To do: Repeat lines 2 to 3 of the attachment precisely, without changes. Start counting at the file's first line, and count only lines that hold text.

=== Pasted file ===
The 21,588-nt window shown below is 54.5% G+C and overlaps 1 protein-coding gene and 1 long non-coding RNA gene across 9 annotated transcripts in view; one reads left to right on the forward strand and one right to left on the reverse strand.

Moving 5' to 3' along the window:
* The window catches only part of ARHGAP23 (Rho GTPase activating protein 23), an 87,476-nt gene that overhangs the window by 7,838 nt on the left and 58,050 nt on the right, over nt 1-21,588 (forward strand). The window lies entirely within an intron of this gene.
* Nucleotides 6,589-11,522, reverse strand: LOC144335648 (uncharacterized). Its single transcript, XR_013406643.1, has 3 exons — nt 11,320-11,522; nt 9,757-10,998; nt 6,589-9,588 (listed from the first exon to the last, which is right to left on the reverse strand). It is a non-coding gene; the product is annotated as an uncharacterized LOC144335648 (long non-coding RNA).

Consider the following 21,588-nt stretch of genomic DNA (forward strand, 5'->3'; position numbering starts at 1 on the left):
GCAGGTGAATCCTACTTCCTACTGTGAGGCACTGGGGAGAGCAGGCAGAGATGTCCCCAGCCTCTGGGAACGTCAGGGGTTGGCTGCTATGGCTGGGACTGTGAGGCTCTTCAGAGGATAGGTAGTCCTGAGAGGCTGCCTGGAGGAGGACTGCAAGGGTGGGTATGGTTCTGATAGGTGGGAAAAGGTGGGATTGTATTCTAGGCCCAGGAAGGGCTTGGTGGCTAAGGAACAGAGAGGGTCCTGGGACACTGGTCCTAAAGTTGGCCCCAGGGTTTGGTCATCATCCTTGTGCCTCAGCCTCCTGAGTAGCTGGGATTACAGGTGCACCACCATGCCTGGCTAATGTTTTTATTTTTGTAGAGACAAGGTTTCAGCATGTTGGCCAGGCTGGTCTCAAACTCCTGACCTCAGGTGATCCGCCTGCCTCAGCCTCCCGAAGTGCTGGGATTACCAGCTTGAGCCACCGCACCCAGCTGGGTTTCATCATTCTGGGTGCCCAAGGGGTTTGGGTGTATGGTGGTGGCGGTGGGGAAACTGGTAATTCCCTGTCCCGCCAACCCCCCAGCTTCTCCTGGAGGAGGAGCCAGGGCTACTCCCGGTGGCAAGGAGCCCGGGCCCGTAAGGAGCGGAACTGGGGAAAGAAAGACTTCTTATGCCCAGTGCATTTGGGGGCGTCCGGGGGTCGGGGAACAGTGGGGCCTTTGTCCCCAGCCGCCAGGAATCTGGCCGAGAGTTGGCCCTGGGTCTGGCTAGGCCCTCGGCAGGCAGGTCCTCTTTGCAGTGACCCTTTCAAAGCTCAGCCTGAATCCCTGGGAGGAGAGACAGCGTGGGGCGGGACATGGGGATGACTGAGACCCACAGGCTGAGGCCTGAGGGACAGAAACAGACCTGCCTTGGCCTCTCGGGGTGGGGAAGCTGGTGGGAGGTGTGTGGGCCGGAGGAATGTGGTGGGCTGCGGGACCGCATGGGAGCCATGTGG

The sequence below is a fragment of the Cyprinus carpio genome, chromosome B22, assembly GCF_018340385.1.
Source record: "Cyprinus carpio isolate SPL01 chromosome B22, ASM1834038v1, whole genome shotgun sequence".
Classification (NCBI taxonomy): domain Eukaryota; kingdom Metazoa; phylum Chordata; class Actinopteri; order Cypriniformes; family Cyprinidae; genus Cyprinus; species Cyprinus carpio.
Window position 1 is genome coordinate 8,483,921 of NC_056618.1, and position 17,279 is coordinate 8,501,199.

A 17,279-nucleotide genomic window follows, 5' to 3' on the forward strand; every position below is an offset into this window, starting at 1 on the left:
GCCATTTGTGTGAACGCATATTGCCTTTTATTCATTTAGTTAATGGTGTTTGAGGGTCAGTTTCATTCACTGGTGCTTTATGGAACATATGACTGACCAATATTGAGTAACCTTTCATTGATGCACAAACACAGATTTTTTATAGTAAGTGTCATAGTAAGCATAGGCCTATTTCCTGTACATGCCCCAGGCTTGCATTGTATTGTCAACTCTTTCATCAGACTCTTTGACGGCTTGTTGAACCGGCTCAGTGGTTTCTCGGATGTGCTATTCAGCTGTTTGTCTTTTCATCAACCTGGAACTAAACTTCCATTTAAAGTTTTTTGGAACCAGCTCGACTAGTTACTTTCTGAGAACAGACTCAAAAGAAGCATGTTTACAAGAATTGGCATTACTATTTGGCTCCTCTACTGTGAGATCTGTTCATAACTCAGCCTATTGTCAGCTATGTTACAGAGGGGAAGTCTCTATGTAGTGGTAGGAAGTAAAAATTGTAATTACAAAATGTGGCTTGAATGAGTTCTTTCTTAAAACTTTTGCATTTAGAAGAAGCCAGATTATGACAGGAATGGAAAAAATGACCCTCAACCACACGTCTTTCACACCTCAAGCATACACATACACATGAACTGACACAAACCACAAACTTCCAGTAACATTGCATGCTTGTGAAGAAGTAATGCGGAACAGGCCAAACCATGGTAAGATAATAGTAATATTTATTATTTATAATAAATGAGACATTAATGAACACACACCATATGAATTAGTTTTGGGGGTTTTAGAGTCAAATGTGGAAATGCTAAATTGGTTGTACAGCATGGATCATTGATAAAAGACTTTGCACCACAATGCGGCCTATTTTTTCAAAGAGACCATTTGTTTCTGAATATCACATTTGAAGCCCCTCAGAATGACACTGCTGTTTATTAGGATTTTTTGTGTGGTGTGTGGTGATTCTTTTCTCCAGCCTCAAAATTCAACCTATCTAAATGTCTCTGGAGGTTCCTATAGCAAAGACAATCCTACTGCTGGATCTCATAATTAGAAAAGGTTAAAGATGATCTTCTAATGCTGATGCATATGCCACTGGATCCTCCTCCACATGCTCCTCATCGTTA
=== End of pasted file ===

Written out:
Moving 5' to 3' along the window:
* The window catches only part of ARHGAP23 (Rho GTPase activating protein 23), an 87,476-nt gene that overhangs the window by 7,838 nt on the left and 58,050 nt on the right, over nt 1-21,588 (forward strand). The window lies entirely within an intron of this gene.